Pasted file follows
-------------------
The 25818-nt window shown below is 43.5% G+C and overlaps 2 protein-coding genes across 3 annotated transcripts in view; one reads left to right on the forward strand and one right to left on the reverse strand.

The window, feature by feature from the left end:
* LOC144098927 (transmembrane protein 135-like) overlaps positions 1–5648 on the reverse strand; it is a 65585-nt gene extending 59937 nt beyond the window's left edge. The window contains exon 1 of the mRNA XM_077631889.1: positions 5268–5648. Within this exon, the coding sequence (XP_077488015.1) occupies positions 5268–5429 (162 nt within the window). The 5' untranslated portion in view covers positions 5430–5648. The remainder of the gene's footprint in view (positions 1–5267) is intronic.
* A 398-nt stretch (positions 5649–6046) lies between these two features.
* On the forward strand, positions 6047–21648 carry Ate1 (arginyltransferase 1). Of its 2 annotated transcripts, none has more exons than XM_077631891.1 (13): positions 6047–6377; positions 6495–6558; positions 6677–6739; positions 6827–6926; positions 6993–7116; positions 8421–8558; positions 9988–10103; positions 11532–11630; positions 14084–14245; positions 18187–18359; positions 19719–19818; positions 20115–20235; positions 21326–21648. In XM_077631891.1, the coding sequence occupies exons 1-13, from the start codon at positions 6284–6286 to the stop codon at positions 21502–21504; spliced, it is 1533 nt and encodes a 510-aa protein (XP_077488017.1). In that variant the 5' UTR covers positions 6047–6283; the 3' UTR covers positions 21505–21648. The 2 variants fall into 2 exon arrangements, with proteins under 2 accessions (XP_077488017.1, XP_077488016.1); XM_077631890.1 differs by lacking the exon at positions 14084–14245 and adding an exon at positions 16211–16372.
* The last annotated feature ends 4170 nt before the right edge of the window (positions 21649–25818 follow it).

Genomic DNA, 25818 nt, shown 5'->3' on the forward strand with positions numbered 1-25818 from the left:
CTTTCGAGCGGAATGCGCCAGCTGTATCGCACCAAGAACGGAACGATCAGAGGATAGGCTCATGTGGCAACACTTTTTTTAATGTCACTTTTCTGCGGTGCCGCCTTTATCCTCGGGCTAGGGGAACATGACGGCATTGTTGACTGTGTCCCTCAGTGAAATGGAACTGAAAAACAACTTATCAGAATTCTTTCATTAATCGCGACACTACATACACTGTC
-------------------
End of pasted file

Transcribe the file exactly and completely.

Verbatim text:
The 25818-nt window shown below is 43.5% G+C and overlaps 2 protein-coding genes across 3 annotated transcripts in view; one reads left to right on the forward strand and one right to left on the reverse strand.

The window, feature by feature from the left end:
* LOC144098927 (transmembrane protein 135-like) overlaps positions 1–5648 on the reverse strand; it is a 65585-nt gene extending 59937 nt beyond the window's left edge. The window contains exon 1 of the mRNA XM_077631889.1: positions 5268–5648. Within this exon, the coding sequence (XP_077488015.1) occupies positions 5268–5429 (162 nt within the window). The 5' untranslated portion in view covers positions 5430–5648. The remainder of the gene's footprint in view (positions 1–5267) is intronic.
* A 398-nt stretch (positions 5649–6046) lies between these two features.
* On the forward strand, positions 6047–21648 carry Ate1 (arginyltransferase 1). Of its 2 annotated transcripts, none has more exons than XM_077631891.1 (13): positions 6047–6377; positions 6495–6558; positions 6677–6739; positions 6827–6926; positions 6993–7116; positions 8421–8558; positions 9988–10103; positions 11532–11630; positions 14084–14245; positions 18187–18359; positions 19719–19818; positions 20115–20235; positions 21326–21648. In XM_077631891.1, the coding sequence occupies exons 1-13, from the start codon at positions 6284–6286 to the stop codon at positions 21502–21504; spliced, it is 1533 nt and encodes a 510-aa protein (XP_077488017.1). In that variant the 5' UTR covers positions 6047–6283; the 3' UTR covers positions 21505–21648. The 2 variants fall into 2 exon arrangements, with proteins under 2 accessions (XP_077488017.1, XP_077488016.1); XM_077631890.1 differs by lacking the exon at positions 14084–14245 and adding an exon at positions 16211–16372.
* The last annotated feature ends 4170 nt before the right edge of the window (positions 21649–25818 follow it).

Genomic DNA, 25818 nt, shown 5'->3' on the forward strand with positions numbered 1-25818 from the left:
CTTTCGAGCGGAATGCGCCAGCTGTATCGCACCAAGAACGGAACGATCAGAGGATAGGCTCATGTGGCAACACTTTTTTTAATGTCACTTTTCTGCGGTGCCGCCTTTATCCTCGGGCTAGGGGAACATGACGGCATTGTTGACTGTGTCCCTCAGTGAAATGGAACTGAAAAACAACTTATCAGAATTCTTTCATTAATCGCGACACTACATACACTGTC